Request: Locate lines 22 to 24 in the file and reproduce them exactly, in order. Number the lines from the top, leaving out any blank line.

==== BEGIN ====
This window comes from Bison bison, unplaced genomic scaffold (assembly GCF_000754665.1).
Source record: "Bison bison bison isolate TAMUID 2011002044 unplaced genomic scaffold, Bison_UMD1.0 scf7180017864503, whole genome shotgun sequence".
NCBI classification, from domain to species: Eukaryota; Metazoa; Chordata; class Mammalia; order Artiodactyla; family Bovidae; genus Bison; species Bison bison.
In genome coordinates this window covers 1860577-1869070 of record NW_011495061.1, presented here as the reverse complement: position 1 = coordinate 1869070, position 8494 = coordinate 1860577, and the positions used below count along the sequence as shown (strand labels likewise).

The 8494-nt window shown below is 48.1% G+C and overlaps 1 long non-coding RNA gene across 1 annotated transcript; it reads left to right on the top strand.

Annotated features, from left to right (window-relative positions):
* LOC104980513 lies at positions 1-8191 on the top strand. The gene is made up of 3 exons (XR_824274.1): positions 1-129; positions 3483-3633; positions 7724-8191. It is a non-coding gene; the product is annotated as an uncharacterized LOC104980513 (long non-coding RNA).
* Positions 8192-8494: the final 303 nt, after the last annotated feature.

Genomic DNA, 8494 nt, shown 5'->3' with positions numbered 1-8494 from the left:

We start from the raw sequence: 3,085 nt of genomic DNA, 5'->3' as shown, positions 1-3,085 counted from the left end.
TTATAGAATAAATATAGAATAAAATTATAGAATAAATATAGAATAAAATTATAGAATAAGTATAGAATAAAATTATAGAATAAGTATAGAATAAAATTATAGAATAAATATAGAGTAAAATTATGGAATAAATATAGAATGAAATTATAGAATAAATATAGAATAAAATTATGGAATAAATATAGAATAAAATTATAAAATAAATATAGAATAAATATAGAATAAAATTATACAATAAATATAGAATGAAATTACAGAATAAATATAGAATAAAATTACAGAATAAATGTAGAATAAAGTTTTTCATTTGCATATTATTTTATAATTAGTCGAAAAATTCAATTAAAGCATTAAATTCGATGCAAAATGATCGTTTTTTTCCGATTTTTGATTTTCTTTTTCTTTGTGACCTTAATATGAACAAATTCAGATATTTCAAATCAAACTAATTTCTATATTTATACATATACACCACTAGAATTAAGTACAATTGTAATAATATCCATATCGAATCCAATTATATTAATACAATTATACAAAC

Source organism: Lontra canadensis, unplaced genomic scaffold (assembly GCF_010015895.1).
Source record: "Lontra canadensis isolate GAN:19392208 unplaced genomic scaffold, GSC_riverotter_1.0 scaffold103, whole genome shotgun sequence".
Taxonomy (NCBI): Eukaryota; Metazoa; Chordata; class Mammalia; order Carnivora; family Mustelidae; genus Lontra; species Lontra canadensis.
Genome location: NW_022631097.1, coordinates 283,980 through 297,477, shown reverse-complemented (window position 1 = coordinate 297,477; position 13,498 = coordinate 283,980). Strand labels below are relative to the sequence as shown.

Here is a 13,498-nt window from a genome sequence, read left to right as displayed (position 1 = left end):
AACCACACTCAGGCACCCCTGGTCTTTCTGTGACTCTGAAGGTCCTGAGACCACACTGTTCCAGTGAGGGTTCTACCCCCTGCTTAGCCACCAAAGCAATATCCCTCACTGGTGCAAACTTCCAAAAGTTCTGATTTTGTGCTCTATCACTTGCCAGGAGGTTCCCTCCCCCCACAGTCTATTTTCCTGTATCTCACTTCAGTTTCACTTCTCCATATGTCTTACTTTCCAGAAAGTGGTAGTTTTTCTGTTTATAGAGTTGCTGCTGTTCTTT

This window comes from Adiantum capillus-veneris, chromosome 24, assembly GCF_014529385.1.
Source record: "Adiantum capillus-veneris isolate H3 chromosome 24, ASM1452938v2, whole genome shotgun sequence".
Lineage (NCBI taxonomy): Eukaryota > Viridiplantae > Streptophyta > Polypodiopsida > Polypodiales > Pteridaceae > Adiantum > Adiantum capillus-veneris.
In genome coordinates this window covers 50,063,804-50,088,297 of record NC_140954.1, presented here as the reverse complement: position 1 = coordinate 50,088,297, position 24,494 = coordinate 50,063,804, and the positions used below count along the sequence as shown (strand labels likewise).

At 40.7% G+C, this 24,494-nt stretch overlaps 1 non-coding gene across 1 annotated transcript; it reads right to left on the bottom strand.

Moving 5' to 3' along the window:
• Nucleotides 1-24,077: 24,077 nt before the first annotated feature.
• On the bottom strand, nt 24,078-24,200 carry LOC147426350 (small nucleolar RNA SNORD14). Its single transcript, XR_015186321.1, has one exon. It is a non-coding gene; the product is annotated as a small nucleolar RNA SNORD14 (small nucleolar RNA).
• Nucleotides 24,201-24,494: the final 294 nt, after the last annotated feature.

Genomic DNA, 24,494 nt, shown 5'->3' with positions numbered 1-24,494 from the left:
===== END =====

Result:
At 40.7% G+C, this 24,494-nt stretch overlaps 1 non-coding gene across 1 annotated transcript; it reads right to left on the bottom strand.

Moving 5' to 3' along the window:
• Nucleotides 1-24,077: 24,077 nt before the first annotated feature.